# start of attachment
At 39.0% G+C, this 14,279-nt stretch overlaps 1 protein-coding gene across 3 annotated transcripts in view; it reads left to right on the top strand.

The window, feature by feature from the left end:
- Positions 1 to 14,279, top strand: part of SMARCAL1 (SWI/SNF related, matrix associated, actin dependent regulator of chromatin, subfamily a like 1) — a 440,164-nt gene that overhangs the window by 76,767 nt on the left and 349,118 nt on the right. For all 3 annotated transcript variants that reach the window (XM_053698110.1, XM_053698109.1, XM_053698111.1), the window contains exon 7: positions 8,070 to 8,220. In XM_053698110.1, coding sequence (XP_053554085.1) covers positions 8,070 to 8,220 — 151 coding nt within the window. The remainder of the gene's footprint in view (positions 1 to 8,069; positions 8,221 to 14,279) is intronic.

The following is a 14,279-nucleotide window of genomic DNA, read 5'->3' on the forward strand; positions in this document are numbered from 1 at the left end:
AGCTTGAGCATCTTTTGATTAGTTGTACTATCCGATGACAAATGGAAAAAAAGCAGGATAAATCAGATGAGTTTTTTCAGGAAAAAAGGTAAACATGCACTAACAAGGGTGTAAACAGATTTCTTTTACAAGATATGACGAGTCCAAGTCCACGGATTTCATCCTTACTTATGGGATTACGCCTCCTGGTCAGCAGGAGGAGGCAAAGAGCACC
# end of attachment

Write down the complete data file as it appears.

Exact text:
At 39.0% G+C, this 14,279-nt stretch overlaps 1 protein-coding gene across 3 annotated transcripts in view; it reads left to right on the top strand.

The window, feature by feature from the left end:
- Positions 1 to 14,279, top strand: part of SMARCAL1 (SWI/SNF related, matrix associated, actin dependent regulator of chromatin, subfamily a like 1) — a 440,164-nt gene that overhangs the window by 76,767 nt on the left and 349,118 nt on the right. For all 3 annotated transcript variants that reach the window (XM_053698110.1, XM_053698109.1, XM_053698111.1), the window contains exon 7: positions 8,070 to 8,220. In XM_053698110.1, coding sequence (XP_053554085.1) covers positions 8,070 to 8,220 — 151 coding nt within the window. The remainder of the gene's footprint in view (positions 1 to 8,069; positions 8,221 to 14,279) is intronic.

The following is a 14,279-nucleotide window of genomic DNA, read 5'->3' on the forward strand; positions in this document are numbered from 1 at the left end:
AGCTTGAGCATCTTTTGATTAGTTGTACTATCCGATGACAAATGGAAAAAAAGCAGGATAAATCAGATGAGTTTTTTCAGGAAAAAAGGTAAACATGCACTAACAAGGGTGTAAACAGATTTCTTTTACAAGATATGACGAGTCCAAGTCCACGGATTTCATCCTTACTTATGGGATTACGCCTCCTGGTCAGCAGGAGGAGGCAAAGAGCACC